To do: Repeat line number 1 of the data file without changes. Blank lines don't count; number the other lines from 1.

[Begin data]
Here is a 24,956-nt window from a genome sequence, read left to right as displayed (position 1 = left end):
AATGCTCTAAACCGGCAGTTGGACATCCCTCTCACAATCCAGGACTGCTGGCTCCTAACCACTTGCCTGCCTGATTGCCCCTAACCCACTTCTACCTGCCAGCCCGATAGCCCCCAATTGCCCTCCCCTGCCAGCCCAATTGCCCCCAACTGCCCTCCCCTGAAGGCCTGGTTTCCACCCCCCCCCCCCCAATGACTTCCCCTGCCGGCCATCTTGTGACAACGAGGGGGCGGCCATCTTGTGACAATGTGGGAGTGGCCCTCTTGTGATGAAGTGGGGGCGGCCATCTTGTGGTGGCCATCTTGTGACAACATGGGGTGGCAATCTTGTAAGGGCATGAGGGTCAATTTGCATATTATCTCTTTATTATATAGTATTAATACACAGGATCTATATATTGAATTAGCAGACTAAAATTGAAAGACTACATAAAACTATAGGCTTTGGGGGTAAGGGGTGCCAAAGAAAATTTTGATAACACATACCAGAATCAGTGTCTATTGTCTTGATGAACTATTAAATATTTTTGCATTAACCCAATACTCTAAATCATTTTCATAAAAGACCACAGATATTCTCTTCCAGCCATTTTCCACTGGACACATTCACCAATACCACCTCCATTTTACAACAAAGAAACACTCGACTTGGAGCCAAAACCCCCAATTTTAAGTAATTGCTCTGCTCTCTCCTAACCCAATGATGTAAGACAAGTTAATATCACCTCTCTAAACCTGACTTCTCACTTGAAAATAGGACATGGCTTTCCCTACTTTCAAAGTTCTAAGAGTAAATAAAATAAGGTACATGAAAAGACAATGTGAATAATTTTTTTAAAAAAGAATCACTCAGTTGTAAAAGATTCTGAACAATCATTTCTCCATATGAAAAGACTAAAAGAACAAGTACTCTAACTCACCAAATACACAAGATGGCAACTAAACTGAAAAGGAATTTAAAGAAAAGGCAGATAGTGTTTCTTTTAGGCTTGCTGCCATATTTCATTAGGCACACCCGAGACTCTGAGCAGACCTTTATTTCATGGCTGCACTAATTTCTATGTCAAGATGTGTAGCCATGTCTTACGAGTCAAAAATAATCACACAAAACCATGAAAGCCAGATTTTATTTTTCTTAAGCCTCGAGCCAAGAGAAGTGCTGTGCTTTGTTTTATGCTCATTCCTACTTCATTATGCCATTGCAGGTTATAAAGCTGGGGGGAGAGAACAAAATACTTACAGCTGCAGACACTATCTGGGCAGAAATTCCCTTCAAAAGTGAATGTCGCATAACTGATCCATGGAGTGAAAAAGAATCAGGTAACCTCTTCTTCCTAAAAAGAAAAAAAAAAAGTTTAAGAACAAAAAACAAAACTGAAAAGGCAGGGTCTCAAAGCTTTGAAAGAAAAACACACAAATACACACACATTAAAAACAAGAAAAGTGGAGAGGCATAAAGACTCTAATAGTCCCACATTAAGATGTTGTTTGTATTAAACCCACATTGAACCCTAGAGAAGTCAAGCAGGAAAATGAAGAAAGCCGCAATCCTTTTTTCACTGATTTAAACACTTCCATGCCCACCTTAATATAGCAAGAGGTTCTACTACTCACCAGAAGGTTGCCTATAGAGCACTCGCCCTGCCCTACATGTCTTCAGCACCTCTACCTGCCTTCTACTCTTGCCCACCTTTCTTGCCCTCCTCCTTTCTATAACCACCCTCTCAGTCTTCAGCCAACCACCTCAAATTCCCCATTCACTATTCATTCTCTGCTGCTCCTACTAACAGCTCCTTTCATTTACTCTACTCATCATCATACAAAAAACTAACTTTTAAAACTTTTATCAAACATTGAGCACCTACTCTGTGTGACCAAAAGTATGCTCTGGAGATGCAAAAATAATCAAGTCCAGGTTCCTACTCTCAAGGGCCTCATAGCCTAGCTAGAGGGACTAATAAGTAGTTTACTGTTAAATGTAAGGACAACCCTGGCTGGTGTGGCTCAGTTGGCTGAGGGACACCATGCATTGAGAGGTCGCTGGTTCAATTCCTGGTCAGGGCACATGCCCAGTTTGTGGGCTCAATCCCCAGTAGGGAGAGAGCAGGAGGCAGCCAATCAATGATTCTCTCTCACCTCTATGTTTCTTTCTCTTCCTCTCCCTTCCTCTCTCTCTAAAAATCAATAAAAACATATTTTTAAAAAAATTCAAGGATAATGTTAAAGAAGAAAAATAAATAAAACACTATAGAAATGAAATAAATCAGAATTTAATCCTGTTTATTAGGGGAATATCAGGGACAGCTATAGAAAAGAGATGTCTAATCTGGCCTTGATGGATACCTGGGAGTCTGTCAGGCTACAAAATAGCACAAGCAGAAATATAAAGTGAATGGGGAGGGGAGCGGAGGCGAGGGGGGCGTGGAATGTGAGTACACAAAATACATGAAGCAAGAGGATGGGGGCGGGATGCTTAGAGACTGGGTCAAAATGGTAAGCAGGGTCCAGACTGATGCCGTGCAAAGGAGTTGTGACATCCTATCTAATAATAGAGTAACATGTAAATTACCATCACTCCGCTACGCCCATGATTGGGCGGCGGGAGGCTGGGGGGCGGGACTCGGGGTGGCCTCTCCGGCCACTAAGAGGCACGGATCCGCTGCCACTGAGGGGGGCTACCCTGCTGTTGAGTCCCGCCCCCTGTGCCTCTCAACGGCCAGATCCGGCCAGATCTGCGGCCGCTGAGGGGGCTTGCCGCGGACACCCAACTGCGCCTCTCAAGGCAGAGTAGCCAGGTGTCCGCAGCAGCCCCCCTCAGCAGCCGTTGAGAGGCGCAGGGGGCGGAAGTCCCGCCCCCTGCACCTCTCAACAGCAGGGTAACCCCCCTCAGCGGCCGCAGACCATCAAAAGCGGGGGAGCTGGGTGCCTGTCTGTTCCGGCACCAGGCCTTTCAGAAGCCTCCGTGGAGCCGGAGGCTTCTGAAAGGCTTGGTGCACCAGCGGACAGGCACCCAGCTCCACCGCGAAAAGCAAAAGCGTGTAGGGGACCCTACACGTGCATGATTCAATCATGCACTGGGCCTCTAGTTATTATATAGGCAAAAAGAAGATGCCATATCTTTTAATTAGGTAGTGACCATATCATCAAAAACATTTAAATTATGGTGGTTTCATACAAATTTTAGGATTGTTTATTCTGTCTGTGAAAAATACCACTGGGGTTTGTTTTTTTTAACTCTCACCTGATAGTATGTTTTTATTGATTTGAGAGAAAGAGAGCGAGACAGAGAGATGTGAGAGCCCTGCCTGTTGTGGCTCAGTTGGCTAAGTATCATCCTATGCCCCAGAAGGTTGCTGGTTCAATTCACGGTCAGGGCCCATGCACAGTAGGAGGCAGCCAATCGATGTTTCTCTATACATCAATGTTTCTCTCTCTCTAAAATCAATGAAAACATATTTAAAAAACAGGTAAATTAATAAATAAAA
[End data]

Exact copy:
Here is a 24,956-nt window from a genome sequence, read left to right as displayed (position 1 = left end):